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THE REFERENDUMS FOR PASCO COUNTY

Sponsors of two of three referendums have their fingers crossed that the proposals are not swept away in a rising tide of anti-tax sentiment. The third referendum, on whether to establish a special taxing district for the Sheriff's Office, seemingly has been orphaned in a political fight between the County Commission and the sheriff.

To prevent all three from being defeated at the polls, advocates have tried to explain the proposals well enough to let voters sort out what they do and do not like about each.

The first question would create a Children's Services Council similar to the Juvenile Welfare Board that Pinellas County has had for more than 40 years.

Supporters say the council would be a cost-effective way to finance counseling, rehabilitation, recreation and other programs for children. The goal would be to prevent youngsters with small problems from becoming adults with big problems, advocates say.

"Our position is that you can build prison beds continuously and still need more if you're not providing for human development up front," said Bill Alexander, director of student services for the Pasco County School Board and a supporter of the proposed council.

The council's 10 members would include four elected officials and a representative of the state Department of Health and Rehabilitative Services. The governor would appoint the remaining five from 15 nominees submitted by the County Commission.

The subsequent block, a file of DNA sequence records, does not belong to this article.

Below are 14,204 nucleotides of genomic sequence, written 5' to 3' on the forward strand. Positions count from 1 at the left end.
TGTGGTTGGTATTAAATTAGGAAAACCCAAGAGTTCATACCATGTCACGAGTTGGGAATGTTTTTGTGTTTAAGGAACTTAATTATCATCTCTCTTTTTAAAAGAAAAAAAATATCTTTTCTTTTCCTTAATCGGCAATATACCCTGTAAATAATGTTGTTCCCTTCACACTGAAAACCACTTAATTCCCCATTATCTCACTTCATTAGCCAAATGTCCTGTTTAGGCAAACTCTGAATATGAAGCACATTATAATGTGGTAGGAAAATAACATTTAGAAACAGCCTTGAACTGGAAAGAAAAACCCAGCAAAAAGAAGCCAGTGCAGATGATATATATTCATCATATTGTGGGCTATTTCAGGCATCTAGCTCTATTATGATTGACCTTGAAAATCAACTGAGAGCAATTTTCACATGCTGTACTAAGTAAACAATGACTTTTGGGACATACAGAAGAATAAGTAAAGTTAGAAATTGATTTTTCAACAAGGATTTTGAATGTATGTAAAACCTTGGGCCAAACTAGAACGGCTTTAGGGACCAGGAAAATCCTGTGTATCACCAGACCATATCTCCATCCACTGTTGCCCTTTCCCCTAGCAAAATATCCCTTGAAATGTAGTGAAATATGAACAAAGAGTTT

If approved, the council could levy a property tax of up to half a mill, or 50 cents for every $1,000 of assessed, taxable property value.

The second referendum on the ballot is a proposal to create a tourism development tax. Supporters stress that although Pasco residents will decide whether to impose the tax, they will pay little of it.

"They are not going to pay for it; they are going to benefit from it," said Dara Khoyi, a West Pasco developer who is president of the Concourse Council, which hopes to benefit from the tax.

Tourists and seasonal residents would pay virtually all of the tax. They would pay a 2 percent tax on hotel rooms, motel rooms and other properties leased or rented for less than six months.

The Committee for a Better Pasco County, a political committee formed to promote the tax, has distributed literature saying the tax would make tourists pay "their fair share to the community instead of just helping overcrowd our highways."

Pasco officials estimate that the tax would raise $480,000 a year. Half the money would go for tourist-related projects, 40 percent would be used to promote Pasco and 10 percent would be used for administration.

Unlike the first two referendums, the third issue has not had a group campaigning on its behalf. The referendum, which has been controversial since county commissioners voted on Oct. 2 to schedule it, would create a special taxing district to raise funds for the Pasco County Sheriff's Office.

Commissioners put the matter on the ballot because they doubt that residents support Sheriff Jim Gillum's requests for additional funds as strongly as he says.

"I think we're going to get a true pulse of the people," Commissioner Mike Wells said.

Gillum has condemned the referendum as a political ploy sprung at the last moment. He expects it to fail and vows to keep fighting for the funds he requests.

"I don't intend to get off their budget backs," he said. "As long as I'm sheriff of this county, I'm going to be out there talking to people about their squandering."

If the referendum is approved, the County Commission could set a property tax of up to 10 mills _ or $10 for every $1,000 of assessed, taxable property value _ for law enforcement.

The referendum comes after the second straight year of acrimonious budget negotiations between the commission and Gillum, who has criticized commissioners for not using county reserve funds to meet his budget request.

Gillum's 1990-91 sheriff's budget totals $29.1-million. That's $5.5-million shy of what the sheriff requested.

_ RICHARD DANIELSON

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